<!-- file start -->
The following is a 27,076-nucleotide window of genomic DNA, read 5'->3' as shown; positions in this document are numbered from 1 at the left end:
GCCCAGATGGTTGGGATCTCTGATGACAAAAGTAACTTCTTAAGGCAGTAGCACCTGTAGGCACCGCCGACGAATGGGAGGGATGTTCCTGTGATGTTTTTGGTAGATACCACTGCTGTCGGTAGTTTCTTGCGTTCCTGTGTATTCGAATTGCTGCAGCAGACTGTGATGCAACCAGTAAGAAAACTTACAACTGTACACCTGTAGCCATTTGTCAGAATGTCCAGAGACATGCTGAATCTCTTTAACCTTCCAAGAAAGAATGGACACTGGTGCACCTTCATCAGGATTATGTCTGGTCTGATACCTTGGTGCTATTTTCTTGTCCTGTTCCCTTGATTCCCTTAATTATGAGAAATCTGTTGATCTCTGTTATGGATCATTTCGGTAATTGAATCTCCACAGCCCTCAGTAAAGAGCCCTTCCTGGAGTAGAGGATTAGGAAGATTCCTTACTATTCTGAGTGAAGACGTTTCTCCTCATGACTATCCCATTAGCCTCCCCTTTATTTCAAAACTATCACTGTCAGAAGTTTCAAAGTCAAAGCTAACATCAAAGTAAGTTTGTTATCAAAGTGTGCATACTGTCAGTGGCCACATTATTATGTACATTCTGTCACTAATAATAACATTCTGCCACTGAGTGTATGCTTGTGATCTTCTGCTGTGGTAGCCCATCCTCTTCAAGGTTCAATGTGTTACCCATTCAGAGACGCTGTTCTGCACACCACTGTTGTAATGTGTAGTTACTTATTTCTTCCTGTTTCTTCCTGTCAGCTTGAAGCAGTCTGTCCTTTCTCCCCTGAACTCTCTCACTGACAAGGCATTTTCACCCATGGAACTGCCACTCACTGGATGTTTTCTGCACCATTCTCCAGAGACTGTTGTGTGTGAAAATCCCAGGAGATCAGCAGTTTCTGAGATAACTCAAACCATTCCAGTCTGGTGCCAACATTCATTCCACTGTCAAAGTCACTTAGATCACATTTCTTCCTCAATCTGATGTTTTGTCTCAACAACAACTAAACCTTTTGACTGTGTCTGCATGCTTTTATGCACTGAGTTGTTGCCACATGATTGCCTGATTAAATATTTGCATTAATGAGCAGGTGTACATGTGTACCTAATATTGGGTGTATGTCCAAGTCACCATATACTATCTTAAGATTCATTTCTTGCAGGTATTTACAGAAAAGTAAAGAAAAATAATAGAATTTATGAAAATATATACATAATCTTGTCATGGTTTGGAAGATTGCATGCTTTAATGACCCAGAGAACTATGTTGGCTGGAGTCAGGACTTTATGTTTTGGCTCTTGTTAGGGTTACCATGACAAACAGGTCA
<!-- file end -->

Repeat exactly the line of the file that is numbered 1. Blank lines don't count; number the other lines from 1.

The following is a 27,076-nucleotide window of genomic DNA, read 5'->3' as shown; positions in this document are numbered from 1 at the left end: